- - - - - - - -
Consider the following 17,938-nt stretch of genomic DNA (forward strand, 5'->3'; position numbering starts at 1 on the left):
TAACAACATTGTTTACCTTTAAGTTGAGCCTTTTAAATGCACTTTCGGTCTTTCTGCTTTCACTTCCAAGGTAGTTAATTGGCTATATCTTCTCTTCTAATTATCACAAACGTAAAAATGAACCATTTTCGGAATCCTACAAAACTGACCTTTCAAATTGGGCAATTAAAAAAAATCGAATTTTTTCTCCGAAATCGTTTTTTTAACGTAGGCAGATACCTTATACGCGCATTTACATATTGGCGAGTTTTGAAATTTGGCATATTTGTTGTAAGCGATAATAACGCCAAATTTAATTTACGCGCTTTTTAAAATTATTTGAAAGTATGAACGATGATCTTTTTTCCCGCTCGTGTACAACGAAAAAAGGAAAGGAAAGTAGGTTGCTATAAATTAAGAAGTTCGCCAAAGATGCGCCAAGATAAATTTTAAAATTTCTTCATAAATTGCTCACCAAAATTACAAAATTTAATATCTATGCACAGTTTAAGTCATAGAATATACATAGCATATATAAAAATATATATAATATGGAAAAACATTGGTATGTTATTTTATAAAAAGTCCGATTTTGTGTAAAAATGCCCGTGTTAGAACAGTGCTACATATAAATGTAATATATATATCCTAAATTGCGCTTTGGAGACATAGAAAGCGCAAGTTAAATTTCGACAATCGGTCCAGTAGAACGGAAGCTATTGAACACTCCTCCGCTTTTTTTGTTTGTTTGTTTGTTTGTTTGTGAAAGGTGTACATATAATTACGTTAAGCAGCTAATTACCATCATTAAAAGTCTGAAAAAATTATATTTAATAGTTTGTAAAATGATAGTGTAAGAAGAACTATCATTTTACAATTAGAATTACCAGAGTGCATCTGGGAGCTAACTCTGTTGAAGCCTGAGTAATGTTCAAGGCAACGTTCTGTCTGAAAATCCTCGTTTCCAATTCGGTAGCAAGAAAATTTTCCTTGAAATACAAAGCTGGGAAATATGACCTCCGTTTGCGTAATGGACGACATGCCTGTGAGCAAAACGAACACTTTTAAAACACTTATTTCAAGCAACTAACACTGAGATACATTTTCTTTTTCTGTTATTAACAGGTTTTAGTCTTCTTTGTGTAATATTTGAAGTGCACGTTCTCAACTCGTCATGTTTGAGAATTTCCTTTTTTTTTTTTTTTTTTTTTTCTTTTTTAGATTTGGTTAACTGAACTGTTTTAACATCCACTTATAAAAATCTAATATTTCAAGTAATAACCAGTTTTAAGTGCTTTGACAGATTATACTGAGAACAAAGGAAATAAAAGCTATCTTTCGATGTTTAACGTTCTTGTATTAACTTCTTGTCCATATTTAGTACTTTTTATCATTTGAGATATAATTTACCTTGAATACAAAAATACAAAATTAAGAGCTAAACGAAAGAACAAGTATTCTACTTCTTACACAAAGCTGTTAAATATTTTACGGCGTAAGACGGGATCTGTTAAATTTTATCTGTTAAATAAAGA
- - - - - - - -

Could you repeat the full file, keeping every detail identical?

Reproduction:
Consider the following 17,938-nt stretch of genomic DNA (forward strand, 5'->3'; position numbering starts at 1 on the left):
TAACAACATTGTTTACCTTTAAGTTGAGCCTTTTAAATGCACTTTCGGTCTTTCTGCTTTCACTTCCAAGGTAGTTAATTGGCTATATCTTCTCTTCTAATTATCACAAACGTAAAAATGAACCATTTTCGGAATCCTACAAAACTGACCTTTCAAATTGGGCAATTAAAAAAAATCGAATTTTTTCTCCGAAATCGTTTTTTTAACGTAGGCAGATACCTTATACGCGCATTTACATATTGGCGAGTTTTGAAATTTGGCATATTTGTTGTAAGCGATAATAACGCCAAATTTAATTTACGCGCTTTTTAAAATTATTTGAAAGTATGAACGATGATCTTTTTTCCCGCTCGTGTACAACGAAAAAAGGAAAGGAAAGTAGGTTGCTATAAATTAAGAAGTTCGCCAAAGATGCGCCAAGATAAATTTTAAAATTTCTTCATAAATTGCTCACCAAAATTACAAAATTTAATATCTATGCACAGTTTAAGTCATAGAATATACATAGCATATATAAAAATATATATAATATGGAAAAACATTGGTATGTTATTTTATAAAAAGTCCGATTTTGTGTAAAAATGCCCGTGTTAGAACAGTGCTACATATAAATGTAATATATATATCCTAAATTGCGCTTTGGAGACATAGAAAGCGCAAGTTAAATTTCGACAATCGGTCCAGTAGAACGGAAGCTATTGAACACTCCTCCGCTTTTTTTGTTTGTTTGTTTGTTTGTTTGTGAAAGGTGTACATATAATTACGTTAAGCAGCTAATTACCATCATTAAAAGTCTGAAAAAATTATATTTAATAGTTTGTAAAATGATAGTGTAAGAAGAACTATCATTTTACAATTAGAATTACCAGAGTGCATCTGGGAGCTAACTCTGTTGAAGCCTGAGTAATGTTCAAGGCAACGTTCTGTCTGAAAATCCTCGTTTCCAATTCGGTAGCAAGAAAATTTTCCTTGAAATACAAAGCTGGGAAATATGACCTCCGTTTGCGTAATGGACGACATGCCTGTGAGCAAAACGAACACTTTTAAAACACTTATTTCAAGCAACTAACACTGAGATACATTTTCTTTTTCTGTTATTAACAGGTTTTAGTCTTCTTTGTGTAATATTTGAAGTGCACGTTCTCAACTCGTCATGTTTGAGAATTTCCTTTTTTTTTTTTTTTTTTTTTTCTTTTTTAGATTTGGTTAACTGAACTGTTTTAACATCCACTTATAAAAATCTAATATTTCAAGTAATAACCAGTTTTAAGTGCTTTGACAGATTATACTGAGAACAAAGGAAATAAAAGCTATCTTTCGATGTTTAACGTTCTTGTATTAACTTCTTGTCCATATTTAGTACTTTTTATCATTTGAGATATAATTTACCTTGAATACAAAAATACAAAATTAAGAGCTAAACGAAAGAACAAGTATTCTACTTCTTACACAAAGCTGTTAAATATTTTACGGCGTAAGACGGGATCTGTTAAATTTTATCTGTTAAATAAAGA